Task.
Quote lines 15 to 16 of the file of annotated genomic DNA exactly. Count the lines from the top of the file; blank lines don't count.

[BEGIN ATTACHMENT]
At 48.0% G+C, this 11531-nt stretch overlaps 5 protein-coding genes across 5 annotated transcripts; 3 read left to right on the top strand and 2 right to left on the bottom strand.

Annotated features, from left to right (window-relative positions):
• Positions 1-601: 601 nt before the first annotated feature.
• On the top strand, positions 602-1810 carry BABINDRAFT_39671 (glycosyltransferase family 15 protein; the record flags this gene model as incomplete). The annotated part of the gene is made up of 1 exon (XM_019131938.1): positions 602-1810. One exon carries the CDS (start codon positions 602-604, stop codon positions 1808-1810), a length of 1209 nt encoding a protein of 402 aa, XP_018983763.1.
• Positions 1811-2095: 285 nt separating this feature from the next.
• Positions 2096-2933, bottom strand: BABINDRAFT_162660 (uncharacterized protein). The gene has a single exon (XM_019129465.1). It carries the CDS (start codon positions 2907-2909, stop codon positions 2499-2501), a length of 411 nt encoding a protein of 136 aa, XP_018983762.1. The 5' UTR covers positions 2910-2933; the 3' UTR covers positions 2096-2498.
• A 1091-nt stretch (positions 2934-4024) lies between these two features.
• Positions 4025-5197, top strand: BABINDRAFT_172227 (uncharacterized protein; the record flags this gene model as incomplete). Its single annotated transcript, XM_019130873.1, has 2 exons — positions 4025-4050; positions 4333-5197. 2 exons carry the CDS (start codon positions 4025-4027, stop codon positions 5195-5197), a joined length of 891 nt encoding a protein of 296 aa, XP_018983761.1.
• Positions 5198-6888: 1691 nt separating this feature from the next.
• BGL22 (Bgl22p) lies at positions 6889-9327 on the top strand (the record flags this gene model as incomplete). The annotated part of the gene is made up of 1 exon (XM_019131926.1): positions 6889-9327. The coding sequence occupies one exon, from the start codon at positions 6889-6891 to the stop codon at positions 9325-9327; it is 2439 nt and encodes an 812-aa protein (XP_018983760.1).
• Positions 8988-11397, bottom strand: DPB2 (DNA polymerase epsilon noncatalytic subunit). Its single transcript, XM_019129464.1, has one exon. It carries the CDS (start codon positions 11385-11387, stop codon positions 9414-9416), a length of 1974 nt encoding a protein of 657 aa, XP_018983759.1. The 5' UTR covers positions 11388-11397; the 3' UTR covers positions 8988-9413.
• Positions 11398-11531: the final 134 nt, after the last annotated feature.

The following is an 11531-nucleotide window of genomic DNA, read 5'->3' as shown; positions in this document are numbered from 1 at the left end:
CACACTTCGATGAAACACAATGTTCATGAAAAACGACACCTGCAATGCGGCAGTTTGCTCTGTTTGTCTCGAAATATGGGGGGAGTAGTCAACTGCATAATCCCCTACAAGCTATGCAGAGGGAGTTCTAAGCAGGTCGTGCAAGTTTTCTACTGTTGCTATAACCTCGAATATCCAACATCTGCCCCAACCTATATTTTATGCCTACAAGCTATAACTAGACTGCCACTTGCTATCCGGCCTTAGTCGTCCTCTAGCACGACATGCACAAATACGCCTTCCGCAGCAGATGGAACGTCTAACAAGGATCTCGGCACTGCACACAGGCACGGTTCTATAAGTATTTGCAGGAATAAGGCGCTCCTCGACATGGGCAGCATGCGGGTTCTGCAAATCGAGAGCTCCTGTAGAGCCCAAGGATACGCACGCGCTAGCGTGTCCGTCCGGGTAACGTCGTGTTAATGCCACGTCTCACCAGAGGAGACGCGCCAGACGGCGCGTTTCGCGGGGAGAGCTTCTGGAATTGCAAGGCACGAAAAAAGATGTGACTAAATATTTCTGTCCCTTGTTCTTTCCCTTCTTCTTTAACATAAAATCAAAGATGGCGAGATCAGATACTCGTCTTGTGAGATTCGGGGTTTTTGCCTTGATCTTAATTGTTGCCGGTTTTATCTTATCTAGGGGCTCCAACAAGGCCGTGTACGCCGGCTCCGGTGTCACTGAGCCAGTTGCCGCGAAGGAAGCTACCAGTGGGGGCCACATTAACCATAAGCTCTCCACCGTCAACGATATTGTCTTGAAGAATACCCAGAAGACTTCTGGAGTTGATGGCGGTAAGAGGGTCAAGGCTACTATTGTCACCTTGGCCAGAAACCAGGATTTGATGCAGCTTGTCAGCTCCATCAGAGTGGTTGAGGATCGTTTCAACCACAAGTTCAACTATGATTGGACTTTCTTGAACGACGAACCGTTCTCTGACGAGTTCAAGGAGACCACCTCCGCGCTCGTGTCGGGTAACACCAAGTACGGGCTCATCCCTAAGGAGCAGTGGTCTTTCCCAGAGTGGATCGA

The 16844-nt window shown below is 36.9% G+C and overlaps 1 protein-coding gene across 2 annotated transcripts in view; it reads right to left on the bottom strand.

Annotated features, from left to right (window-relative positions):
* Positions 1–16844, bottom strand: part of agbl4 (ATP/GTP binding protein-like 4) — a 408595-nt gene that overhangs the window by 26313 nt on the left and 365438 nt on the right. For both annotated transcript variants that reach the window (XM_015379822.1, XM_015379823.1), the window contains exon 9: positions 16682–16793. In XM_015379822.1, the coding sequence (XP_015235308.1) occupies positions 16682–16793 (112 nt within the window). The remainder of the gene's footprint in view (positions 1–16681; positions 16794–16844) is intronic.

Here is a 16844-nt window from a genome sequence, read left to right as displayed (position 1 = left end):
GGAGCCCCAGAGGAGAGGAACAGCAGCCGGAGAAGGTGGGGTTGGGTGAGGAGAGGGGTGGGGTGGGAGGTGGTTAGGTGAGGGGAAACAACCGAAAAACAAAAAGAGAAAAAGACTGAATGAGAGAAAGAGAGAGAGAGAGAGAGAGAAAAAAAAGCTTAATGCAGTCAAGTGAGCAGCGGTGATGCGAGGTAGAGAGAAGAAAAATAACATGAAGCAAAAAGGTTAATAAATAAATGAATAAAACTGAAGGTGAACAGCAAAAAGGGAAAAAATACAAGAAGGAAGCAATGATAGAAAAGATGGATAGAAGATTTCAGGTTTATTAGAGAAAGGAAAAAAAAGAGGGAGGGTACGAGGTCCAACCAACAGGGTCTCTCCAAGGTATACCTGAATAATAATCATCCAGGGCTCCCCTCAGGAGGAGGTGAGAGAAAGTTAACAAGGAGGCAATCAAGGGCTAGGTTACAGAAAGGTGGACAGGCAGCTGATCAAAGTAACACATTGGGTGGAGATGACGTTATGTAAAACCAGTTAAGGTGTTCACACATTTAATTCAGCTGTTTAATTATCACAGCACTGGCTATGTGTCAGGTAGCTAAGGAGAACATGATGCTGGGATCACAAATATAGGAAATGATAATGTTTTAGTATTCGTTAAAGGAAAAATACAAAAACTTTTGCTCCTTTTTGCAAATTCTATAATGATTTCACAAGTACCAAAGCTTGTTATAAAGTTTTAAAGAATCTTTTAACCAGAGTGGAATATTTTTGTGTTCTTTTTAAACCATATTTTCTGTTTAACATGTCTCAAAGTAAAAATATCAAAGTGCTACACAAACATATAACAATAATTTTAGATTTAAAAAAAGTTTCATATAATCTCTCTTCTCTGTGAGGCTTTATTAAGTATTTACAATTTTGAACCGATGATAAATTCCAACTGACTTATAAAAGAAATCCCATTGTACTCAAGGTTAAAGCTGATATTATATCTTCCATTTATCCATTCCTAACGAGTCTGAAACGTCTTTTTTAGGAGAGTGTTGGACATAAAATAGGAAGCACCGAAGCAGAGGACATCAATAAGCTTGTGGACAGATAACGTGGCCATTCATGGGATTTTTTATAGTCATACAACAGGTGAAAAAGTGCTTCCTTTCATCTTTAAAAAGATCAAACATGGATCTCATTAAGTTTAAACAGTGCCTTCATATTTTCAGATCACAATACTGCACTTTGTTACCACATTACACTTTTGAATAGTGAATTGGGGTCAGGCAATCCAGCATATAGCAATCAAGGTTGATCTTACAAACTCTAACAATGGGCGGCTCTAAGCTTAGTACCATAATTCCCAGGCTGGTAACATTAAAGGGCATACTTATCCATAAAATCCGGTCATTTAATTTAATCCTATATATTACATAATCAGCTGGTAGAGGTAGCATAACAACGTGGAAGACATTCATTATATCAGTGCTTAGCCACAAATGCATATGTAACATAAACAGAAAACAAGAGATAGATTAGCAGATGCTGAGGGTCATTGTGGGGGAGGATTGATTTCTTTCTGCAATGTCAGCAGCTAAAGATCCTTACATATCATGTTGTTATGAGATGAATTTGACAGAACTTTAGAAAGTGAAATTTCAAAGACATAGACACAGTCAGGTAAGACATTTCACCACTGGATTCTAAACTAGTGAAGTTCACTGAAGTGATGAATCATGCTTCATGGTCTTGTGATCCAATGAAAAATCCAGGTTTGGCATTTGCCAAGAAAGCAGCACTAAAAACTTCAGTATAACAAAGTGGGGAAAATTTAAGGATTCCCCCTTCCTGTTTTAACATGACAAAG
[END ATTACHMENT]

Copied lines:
The 16844-nt window shown below is 36.9% G+C and overlaps 1 protein-coding gene across 2 annotated transcripts in view; it reads right to left on the bottom strand.

Annotated features, from left to right (window-relative positions):